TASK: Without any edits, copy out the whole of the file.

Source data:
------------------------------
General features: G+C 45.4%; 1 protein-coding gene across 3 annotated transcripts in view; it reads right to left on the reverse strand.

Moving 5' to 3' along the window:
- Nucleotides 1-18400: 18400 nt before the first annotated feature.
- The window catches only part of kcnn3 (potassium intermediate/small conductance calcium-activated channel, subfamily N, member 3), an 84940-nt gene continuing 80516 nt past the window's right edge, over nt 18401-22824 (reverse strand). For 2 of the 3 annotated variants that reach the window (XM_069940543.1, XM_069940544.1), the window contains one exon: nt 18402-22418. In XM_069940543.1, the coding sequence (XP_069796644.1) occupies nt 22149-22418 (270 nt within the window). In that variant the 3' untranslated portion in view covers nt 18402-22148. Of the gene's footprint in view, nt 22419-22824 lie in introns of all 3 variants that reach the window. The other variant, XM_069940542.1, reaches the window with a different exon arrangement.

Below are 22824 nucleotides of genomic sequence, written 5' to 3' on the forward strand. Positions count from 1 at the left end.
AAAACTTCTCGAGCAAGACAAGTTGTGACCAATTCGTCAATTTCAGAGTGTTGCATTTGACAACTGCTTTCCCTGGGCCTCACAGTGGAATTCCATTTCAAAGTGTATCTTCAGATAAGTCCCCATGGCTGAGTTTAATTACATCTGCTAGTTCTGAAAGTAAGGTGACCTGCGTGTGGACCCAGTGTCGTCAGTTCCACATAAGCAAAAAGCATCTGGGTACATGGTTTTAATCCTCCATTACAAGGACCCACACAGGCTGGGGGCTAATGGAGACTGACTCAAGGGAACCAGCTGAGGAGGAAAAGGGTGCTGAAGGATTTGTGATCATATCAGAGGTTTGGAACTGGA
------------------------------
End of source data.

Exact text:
General features: G+C 45.4%; 1 protein-coding gene across 3 annotated transcripts in view; it reads right to left on the reverse strand.

Moving 5' to 3' along the window:
- Nucleotides 1-18400: 18400 nt before the first annotated feature.
- The window catches only part of kcnn3 (potassium intermediate/small conductance calcium-activated channel, subfamily N, member 3), an 84940-nt gene continuing 80516 nt past the window's right edge, over nt 18401-22824 (reverse strand). For 2 of the 3 annotated variants that reach the window (XM_069940543.1, XM_069940544.1), the window contains one exon: nt 18402-22418. In XM_069940543.1, the coding sequence (XP_069796644.1) occupies nt 22149-22418 (270 nt within the window). In that variant the 3' untranslated portion in view covers nt 18402-22148. Of the gene's footprint in view, nt 22419-22824 lie in introns of all 3 variants that reach the window. The other variant, XM_069940542.1, reaches the window with a different exon arrangement.

Below are 22824 nucleotides of genomic sequence, written 5' to 3' on the forward strand. Positions count from 1 at the left end.
AAAACTTCTCGAGCAAGACAAGTTGTGACCAATTCGTCAATTTCAGAGTGTTGCATTTGACAACTGCTTTCCCTGGGCCTCACAGTGGAATTCCATTTCAAAGTGTATCTTCAGATAAGTCCCCATGGCTGAGTTTAATTACATCTGCTAGTTCTGAAAGTAAGGTGACCTGCGTGTGGACCCAGTGTCGTCAGTTCCACATAAGCAAAAAGCATCTGGGTACATGGTTTTAATCCTCCATTACAAGGACCCACACAGGCTGGGGGCTAATGGAGACTGACTCAAGGGAACCAGCTGAGGAGGAAAAGGGTGCTGAAGGATTTGTGATCATATCAGAGGTTTGGAACTGGA